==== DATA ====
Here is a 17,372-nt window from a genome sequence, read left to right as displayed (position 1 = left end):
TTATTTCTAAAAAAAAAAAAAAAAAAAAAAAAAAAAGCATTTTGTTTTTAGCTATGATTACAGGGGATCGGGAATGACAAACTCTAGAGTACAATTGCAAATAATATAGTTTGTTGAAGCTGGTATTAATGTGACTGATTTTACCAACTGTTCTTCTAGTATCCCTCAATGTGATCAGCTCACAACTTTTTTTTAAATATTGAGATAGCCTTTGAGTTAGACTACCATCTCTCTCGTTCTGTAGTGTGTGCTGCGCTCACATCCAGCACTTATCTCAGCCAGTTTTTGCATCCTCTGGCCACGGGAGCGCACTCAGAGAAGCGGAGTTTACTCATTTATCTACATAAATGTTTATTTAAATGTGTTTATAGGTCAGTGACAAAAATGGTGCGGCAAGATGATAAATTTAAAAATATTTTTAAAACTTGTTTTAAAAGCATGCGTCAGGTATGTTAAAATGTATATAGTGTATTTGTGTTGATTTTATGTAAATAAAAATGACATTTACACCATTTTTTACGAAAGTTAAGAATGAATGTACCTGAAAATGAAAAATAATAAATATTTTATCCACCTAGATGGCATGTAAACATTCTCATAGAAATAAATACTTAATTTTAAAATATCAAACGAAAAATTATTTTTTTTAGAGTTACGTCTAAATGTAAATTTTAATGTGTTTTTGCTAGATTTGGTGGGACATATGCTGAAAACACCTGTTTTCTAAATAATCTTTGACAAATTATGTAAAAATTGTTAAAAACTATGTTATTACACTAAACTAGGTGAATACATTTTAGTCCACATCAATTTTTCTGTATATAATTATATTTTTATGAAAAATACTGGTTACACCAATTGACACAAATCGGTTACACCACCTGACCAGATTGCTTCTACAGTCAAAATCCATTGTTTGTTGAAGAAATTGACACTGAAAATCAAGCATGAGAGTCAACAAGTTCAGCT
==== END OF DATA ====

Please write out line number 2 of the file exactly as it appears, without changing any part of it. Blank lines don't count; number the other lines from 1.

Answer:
TTATTTCTAAAAAAAAAAAAAAAAAAAAAAAAAAAAGCATTTTGTTTTTAGCTATGATTACAGGGGATCGGGAATGACAAACTCTAGAGTACAATTGCAAATAATATAGTTTGTTGAAGCTGGTATTAATGTGACTGATTTTACCAACTGTTCTTCTAGTATCCCTCAATGTGATCAGCTCACAACTTTTTTTTAAATATTGAGATAGCCTTTGAGTTAGACTACCATCTCTCTCGTTCTGTAGTGTGTGCTGCGCTCACATCCAGCACTTATCTCAGCCAGTTTTTGCATCCTCTGGCCACGGGAGCGCACTCAGAGAAGCGGAGTTTACTCATTTATCTACATAAATGTTTATTTAAATGTGTTTATAGGTCAGTGACAAAAATGGTGCGGCAAGATGATAAATTTAAAAATATTTTTAAAACTTGTTTTAAAAGCATGCGTCAGGTATGTTAAAATGTATATAGTGTATTTGTGTTGATTTTATGTAAATAAAAATGACATTTACACCATTTTTTACGAAAGTTAAGAATGAATGTACCTGAAAATGAAAAATAATAAATATTTTATCCACCTAGATGGCATGTAAACATTCTCATAGAAATAAATACTTAATTTTAAAATATCAAACGAAAAATTATTTTTTTTAGAGTTACGTCTAAATGTAAATTTTAATGTGTTTTTGCTAGATTTGGTGGGACATATGCTGAAAACACCTGTTTTCTAAATAATCTTTGACAAATTATGTAAAAATTGTTAAAAACTATGTTATTACACTAAACTAGGTGAATACATTTTAGTCCACATCAATTTTTCTGTATATAATTATATTTTTATGAAAAATACTGGTTACACCAATTGACACAAATCGGTTACACCACCTGACCAGATTGCTTCTACAGTCAAAATCCATTGTTTGTTGAAGAAATTGACACTGAAAATCAAGCATGAGAGTCAACAAGTTCAGCT